Review: ‘Scary Stories To Tell In The Dark”, Also Known As Underwhelming Stories To Wait To Watch On Netflix

Scary Stories To Tell In The Dark, a collection of short stories by
Alvin Schwartz that many of us read as children, is the newest book to film adaptation to
grace our screens. October 31st, 1968 was going to be a quiet night
for Stella (Zoe Margaret Colletti) in Mill Valley, her small Pennsylvanian
hometown. After a little prodding, Stella is instead roped into some mischief by
her two best friends Auggie (Gabriel Rush) and Chuck (Austin Zajur). The three
of them have been bullied by the most stereotypical jock possible, Tommy
(Austin Abrams) and his goons, and decide it is time to strike back. Of course, their plan gets out of hand and they find themselves hiding in Ramón’s (Michael
Garza) car. None of them know Ramón, but it looks like they have all become
friends at first sight and their wolfpack of three has instantly become a
wolfpack of four. Their adventures continue to the old Bellow’s family mansion,
which is rumored to be haunted. The Bellows were said to have locked away one
of their children, Sarah, and subjected her to a life of solitude and abuse. Sarah
found solace through writing a collection of scary stories in a book.
It doesn’t take long for Stella to stumble upon Sarah’s
hidden bedroom deep within the foundation of the house and her book of stories,
almost as if someone – or something – wanted her to find it. Stella peruses
some stories in the book and decides to take it home with her, a completely
reasonable idea that could have no negative consequence in the slightest. Almost
immediately, Stella notices a new story in the back of the book – a story that is
centered around good ole neighborhood bully Tommy. As one could guess, the
story does not have a happy ending. When Tommy isn’t at school and seemingly
disappears, Stella’s Spidey sense begins tingling. Stella has had enough of the
book and promptly goes back to the Bellow’s mansion to put it back where she
found it. Of course things can never be that easy and the book magically
reappears in her bedroom, and to Stella’s horror a new story begins to write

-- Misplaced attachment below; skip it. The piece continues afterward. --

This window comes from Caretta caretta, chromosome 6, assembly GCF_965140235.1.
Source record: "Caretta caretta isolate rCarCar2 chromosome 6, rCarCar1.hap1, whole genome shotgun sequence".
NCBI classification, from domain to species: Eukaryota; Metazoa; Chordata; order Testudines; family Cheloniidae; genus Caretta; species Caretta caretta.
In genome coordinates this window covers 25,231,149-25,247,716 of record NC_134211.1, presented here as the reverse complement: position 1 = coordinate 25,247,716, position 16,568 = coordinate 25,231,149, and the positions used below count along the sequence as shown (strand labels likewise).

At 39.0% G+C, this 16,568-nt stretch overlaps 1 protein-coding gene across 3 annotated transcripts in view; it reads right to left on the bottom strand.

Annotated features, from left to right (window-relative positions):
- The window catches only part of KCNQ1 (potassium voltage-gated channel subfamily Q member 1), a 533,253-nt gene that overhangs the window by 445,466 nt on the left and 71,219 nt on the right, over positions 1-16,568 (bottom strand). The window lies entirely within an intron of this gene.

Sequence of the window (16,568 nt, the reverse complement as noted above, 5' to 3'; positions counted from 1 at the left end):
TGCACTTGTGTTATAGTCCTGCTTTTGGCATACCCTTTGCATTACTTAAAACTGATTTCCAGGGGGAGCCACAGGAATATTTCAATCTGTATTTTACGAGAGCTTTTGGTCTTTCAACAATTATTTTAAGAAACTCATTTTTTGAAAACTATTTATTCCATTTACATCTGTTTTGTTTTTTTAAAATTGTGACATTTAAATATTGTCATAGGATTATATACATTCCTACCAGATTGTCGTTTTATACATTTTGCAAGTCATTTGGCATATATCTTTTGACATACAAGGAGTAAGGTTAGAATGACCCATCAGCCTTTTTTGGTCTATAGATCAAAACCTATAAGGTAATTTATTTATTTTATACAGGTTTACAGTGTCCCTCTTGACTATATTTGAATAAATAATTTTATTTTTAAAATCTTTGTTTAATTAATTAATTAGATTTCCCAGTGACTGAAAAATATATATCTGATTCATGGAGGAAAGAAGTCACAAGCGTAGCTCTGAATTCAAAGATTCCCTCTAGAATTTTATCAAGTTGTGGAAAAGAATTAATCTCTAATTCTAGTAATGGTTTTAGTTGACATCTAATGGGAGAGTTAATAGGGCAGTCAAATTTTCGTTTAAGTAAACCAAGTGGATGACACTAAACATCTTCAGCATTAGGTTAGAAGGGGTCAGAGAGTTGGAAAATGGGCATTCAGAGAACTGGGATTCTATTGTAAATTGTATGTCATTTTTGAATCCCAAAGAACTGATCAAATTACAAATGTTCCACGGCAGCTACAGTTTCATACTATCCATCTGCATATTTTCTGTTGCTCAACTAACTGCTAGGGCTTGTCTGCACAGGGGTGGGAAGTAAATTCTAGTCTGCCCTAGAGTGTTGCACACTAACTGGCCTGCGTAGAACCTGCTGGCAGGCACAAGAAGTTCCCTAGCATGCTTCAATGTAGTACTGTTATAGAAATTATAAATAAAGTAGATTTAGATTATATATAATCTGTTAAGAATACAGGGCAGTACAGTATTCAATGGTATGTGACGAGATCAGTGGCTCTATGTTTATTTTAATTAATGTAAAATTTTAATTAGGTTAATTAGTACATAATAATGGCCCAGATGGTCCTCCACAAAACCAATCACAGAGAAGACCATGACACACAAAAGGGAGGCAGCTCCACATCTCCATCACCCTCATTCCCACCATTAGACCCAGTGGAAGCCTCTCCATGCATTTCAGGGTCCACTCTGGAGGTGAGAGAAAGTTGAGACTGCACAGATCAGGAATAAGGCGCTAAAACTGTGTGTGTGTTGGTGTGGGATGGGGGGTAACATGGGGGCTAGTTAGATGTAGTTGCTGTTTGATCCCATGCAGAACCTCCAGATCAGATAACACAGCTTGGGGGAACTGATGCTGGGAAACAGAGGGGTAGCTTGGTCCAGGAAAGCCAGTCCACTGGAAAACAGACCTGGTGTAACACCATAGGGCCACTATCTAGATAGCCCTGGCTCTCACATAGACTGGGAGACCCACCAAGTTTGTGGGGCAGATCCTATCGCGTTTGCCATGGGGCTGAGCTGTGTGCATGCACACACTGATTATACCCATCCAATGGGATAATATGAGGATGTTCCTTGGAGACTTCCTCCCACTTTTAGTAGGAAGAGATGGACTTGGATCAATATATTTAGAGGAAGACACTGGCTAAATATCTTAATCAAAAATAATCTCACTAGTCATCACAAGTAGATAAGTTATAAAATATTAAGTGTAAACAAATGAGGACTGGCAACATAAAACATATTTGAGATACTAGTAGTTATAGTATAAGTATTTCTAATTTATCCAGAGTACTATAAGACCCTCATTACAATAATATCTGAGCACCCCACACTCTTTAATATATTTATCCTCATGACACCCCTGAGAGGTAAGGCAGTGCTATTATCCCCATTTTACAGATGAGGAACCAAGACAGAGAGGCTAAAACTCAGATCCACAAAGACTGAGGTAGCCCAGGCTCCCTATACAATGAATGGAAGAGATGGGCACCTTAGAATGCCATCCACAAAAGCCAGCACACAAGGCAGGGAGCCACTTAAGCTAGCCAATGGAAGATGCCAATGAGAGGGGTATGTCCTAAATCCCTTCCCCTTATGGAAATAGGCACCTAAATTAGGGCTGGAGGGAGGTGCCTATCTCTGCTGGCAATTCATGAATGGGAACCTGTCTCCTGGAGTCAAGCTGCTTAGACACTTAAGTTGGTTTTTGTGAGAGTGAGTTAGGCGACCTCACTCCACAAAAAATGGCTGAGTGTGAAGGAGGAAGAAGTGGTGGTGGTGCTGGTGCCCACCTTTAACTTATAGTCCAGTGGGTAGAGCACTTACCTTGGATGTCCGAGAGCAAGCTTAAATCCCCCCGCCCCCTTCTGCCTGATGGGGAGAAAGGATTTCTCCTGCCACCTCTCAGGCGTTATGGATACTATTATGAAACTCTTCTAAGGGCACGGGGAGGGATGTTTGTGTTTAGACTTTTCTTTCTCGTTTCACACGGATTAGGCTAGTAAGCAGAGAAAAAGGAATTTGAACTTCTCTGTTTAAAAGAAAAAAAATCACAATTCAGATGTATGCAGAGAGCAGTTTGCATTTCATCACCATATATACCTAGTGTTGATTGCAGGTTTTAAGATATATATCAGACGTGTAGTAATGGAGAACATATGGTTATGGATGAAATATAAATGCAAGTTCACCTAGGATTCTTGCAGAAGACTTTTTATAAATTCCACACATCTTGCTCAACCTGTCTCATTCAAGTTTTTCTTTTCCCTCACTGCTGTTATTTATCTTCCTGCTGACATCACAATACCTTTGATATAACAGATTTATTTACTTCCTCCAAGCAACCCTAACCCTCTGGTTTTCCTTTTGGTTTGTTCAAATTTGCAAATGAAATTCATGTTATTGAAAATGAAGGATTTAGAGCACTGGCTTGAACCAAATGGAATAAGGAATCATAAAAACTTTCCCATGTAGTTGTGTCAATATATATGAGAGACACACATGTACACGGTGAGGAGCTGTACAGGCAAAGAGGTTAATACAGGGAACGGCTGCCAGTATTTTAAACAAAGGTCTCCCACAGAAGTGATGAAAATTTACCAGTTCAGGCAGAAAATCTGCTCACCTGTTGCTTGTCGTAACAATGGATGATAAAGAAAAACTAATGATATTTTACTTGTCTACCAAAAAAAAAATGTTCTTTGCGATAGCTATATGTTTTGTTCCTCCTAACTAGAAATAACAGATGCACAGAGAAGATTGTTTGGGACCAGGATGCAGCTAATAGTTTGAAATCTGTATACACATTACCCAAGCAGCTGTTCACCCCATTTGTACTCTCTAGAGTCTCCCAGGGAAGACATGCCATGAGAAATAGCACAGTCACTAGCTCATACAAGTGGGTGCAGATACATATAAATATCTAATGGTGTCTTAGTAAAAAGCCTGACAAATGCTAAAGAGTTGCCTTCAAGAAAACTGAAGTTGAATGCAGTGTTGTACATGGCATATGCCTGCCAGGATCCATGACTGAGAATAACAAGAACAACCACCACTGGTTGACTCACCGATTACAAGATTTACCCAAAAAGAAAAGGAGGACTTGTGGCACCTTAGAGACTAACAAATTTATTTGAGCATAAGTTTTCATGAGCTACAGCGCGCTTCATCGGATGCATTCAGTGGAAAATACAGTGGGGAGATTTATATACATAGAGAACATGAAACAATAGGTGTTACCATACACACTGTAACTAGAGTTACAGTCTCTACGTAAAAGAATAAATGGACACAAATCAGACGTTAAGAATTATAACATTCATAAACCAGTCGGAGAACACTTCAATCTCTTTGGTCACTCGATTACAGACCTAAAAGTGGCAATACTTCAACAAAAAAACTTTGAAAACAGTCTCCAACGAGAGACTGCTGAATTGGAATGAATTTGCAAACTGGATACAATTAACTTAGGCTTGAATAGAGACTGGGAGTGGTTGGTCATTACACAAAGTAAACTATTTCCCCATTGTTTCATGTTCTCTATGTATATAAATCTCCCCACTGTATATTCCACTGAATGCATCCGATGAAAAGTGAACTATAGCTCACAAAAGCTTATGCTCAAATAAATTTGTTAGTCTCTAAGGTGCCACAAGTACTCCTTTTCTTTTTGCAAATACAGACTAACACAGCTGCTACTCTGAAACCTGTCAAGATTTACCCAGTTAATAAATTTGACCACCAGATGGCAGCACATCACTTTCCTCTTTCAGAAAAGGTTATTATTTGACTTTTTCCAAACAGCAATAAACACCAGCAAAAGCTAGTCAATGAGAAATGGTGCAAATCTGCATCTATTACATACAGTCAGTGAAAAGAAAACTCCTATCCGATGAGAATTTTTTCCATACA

itself out on the page in front of her – this time focusing on someone much
closer to her than Tommy.

Scary Stories To Tell In The
doesn’t truly establish what it is and what it is going for. It never
fully commits to being a scary movie, or a comedy – at times it felt like it
was directed at a younger audience, and at moments clearly an older one. It
seemed to be floating in movie purgatory with no real genre attached and no
clear direction and this lack of vision and focus ultimately made the film
suffer. Director André Øvredal fails to establish a sense of dread within the
film – that ominous and uneasy feeling where the audience knows terror can
strike at any moment. Instead we are left with a few cheap jump scares, a
couple decent monsters, and one awful one that really made me think that Scary
Stories To Tell In The Dark
has to be a comedy. Schwartz’s novel provided a
solid foundation for Øvredal and a humongous writing team composed of Guillermo
del Toro, Dan and Kevin Hageman, Marcus Dunstan, and Patrick Melton to work
from – however Scary Stories To Tell In The Dark is not able to
capitalize on it. The premise is interesting, but the film falls well short of
what it could have been. At its best Scary Stories To Tell In The Dark is
a poor man’s Final Destination, and at its worst it is…bad. Don’t be in
a rush to catch this one in theaters, but the good news is whether you watch Scary
Stories To Tell In The Dark
or you happen to skip it entirely, you’ll still
be able to sleep soundly at night.

Rating: 2 out of 5